Home > Semantic Web > Genealogy and Linked Data (revisited)

Genealogy and Linked Data (revisited)


I now have a new improved version of my family tree up as linked data here. To produce this family tree I converted the original family tree that my parents created using a perl script that takes GEDCOM to RDF. I then manually cleaned up the RDF to get the URIs in a form that I wanted.

This resulted in an RDF file giving information about parent/child, sibling and spouse relations for my family members. The vocabularies (or ontologies) used for this were FOAF, BIO and RELATIONSHIP.

I was interested in displaying more than just parent/child, sibling and spouse relationships and decided a simple extension could be to have grandparent/grandchild and ancestor/descendant information. To compute this information I used the Protege 4 OWL 2 editor. To compute grandparent information I used a property of OWL 2 called “property chains“. The property chain for computing grandchild relationships from child ones was straightforward:

childOf o childOf -> grandChildOf

(or for those who prefer rules: childOf(?x,?y) , childOf(?y,?z) -> grandChildOf(?x,?z) )

This simply states that “the child of the child of someone is a grandchild of that someone”.

The ancester information was event more straightforward to compute. Here we just make the property parentOf a subproperty of ancesterOf and then make ancesterOf a transitive property.

Given the two axioms above we can then let the OWL reasoner in Protege 4 do all the hard work and compute the implicit relationships based on the explicitly stated ones. Anyone interested in using OWL to compute more family relations should read this paper by Robert Stevens.

So I now have some RDF containing parent/child, ancester/descendant, sibling and spouse relationships. Also in this data are notions of family groups and information about birth [1] and death events. These events contain information about dates and places (given as text) of birth/death. Having this information as literals is not very interesting as it means I then have to go and use Google (or similar) to find additional information about the dates/places. To get round this (and create some links in my linked data) I decided to connect the places of birth/death to the corresponding resource in DBpedia (an RDF version of wikipedia) and do similarly for the dates [2]. An example of this can be seen here http://www.johngoodwin.me.uk/family/event1917. This means I can now find additional information about a persons place of death/birth by following the links in the data if I should choose to do so. To link birth/death events to dates/place I used the event ontology.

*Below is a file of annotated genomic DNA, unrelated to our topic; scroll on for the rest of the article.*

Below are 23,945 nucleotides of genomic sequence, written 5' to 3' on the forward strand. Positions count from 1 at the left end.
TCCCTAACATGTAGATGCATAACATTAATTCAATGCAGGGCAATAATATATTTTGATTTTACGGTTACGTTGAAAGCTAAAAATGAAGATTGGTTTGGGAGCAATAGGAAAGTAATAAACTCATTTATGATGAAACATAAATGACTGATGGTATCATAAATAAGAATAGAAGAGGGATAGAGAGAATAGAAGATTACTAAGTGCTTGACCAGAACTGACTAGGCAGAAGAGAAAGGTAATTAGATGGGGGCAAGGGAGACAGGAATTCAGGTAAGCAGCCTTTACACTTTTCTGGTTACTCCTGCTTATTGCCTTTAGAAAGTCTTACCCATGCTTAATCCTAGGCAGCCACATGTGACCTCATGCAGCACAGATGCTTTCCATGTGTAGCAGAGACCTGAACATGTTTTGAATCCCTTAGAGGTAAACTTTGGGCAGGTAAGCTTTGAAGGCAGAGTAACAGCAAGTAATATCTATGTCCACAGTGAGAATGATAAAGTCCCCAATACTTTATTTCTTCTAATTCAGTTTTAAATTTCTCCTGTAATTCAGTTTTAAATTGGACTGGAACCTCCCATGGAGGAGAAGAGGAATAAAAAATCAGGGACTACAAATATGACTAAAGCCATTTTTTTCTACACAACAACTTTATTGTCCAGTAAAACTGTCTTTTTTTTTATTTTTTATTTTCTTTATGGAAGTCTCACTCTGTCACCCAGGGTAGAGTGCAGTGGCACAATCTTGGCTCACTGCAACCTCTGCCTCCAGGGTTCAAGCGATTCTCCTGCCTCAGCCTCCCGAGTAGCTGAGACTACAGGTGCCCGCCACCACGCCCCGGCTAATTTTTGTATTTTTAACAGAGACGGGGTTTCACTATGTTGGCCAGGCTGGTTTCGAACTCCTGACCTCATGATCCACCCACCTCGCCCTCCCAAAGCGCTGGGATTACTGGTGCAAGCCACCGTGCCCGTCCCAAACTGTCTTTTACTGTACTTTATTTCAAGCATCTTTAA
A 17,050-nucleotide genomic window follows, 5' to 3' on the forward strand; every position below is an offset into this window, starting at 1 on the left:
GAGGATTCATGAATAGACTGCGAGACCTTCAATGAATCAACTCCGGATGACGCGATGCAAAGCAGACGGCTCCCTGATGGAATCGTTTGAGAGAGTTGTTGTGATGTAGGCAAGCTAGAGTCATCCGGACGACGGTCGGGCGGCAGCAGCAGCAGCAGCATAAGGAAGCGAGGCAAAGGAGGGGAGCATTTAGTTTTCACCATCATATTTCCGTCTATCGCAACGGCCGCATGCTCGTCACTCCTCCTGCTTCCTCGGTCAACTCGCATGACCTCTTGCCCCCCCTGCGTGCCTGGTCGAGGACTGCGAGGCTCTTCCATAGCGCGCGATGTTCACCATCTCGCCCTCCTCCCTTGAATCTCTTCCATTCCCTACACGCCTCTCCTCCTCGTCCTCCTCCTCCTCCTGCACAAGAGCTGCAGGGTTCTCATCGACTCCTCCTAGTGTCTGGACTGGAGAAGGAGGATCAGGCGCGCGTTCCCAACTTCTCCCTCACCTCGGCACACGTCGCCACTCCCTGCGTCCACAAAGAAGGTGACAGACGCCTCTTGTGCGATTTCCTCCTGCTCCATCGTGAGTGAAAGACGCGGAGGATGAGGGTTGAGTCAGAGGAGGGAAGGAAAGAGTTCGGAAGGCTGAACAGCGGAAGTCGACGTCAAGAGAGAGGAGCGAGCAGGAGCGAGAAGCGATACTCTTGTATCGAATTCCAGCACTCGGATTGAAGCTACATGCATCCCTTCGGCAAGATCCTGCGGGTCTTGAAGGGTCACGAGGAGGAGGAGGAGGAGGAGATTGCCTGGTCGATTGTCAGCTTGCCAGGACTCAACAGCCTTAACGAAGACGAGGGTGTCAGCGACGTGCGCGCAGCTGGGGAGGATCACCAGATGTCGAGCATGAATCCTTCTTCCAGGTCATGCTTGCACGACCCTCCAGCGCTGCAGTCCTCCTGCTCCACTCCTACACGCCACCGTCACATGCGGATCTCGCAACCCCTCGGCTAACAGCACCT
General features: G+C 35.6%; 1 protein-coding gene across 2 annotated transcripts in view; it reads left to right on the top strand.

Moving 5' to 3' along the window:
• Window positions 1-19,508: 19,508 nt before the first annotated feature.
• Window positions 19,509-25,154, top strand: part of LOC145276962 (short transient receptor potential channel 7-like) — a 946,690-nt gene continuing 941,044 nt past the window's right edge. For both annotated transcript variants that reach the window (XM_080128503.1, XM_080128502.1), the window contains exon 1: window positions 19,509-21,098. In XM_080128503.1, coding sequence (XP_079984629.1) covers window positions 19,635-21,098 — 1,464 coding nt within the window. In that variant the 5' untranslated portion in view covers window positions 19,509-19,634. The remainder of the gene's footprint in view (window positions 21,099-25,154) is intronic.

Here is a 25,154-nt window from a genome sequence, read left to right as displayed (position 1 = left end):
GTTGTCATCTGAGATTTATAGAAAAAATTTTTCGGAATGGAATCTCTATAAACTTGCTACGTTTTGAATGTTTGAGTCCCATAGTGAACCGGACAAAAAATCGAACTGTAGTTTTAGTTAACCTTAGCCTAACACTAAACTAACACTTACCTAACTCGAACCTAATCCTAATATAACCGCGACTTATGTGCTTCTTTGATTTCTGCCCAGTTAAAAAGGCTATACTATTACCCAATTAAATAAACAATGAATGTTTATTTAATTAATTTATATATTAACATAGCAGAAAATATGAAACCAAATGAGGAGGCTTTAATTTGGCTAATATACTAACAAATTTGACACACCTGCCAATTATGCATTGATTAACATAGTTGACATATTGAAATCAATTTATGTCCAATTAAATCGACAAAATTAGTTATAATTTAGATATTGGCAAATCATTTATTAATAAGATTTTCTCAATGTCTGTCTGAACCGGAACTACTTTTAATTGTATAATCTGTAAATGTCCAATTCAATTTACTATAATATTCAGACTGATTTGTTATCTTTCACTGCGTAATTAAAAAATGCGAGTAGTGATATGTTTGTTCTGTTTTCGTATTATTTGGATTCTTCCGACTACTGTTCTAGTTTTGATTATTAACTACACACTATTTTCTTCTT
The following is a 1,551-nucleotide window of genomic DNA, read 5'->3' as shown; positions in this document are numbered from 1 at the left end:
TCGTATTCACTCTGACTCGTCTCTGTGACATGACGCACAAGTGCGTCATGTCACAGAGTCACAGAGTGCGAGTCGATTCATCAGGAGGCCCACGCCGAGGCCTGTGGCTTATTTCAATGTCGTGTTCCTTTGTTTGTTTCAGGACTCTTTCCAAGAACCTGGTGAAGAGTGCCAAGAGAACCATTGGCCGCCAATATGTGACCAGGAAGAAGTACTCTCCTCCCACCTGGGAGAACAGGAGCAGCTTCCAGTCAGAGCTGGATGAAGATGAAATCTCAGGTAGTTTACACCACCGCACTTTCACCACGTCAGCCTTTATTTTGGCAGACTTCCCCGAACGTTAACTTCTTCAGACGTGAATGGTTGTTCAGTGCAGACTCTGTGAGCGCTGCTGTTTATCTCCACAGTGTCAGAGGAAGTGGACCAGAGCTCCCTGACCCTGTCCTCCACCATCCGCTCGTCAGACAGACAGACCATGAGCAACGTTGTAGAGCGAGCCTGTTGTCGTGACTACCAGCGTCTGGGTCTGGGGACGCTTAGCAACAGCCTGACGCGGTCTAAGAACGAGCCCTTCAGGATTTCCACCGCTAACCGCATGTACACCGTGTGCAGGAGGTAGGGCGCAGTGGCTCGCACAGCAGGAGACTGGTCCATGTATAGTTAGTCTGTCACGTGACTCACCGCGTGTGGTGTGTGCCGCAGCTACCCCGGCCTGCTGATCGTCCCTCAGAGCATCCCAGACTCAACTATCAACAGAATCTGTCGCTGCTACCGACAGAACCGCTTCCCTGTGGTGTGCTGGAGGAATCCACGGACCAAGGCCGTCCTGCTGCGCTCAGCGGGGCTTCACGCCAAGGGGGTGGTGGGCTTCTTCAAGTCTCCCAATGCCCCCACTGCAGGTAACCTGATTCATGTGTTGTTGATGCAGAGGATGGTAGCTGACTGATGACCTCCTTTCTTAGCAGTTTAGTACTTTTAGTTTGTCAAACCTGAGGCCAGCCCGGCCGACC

In order to host the data as linked data I used the Talis Platform and the Paget (2) PHP library.

There is a SPARQL endpoint for the data here. We can use this to query for my uncles as follows:

PREFIX rel: <http://purl.org/vocab/relationship/&gt;
PREFIX foaf: <http://xmlns.com/foaf/0.1/&gt;

PREFIX family: <http://www.johngoodwin.me.uk/family/&gt;
select ?uncle ?name
where
{
family:I0243 rel:childOf ?parent .      ( finds my parents)
?parent rel:siblingOf ?uncle .          (finds my parents siblings)
?uncle foaf:gender “male” .          ( find the male siblings)
?uncle foaf:name ?name .         (this returns their names)
}

My next plan is to build some mash-ups using this data. Such a mash-up could use resources on the web of linked data to find famous people born in the same place/year as various family members, identify BBC programmes that are about said places etc. etc.

Now all I need to do is find a long lost relative who is also into genealogy and linked data so I can connect some nodes…what are the chances???

 

 

 

[1] – for obvious privacy reasons no birth information is given for people still living.

[2] – this was a fairly tedious manualish process – but some scripting helped.

 

 

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  1. November 4, 2009 at 10:24 pm | #1

    Any thoughts of doing a python RDF export for GRAMPS ?

  2. November 6, 2009 at 12:32 am | #2

    Very interesting information, all I can say is good luck with this, keep us up to date! :)

  3. Francis Burdett
    January 17, 2010 at 5:00 am | #3

    Hello!

    ..from a long lost relative!
    Francis A. Burdett (& Mary McG.)…William…Wilson…Francis.

    -Francis

    • john225
      January 17, 2010 at 9:06 am | #4

      Hello! Nice to “meet” you :)

  4. Francis Wright
    August 10, 2012 at 11:45 am | #5

    Very interesting.
    My family history blog on here pales into insignificance!

  1. November 5, 2009 at 5:32 am | #1
  2. June 16, 2010 at 8:58 pm | #2
  3. January 2, 2011 at 10:18 am | #3
  4. November 1, 2012 at 10:09 pm | #4
  5. February 8, 2013 at 4:31 pm | #5

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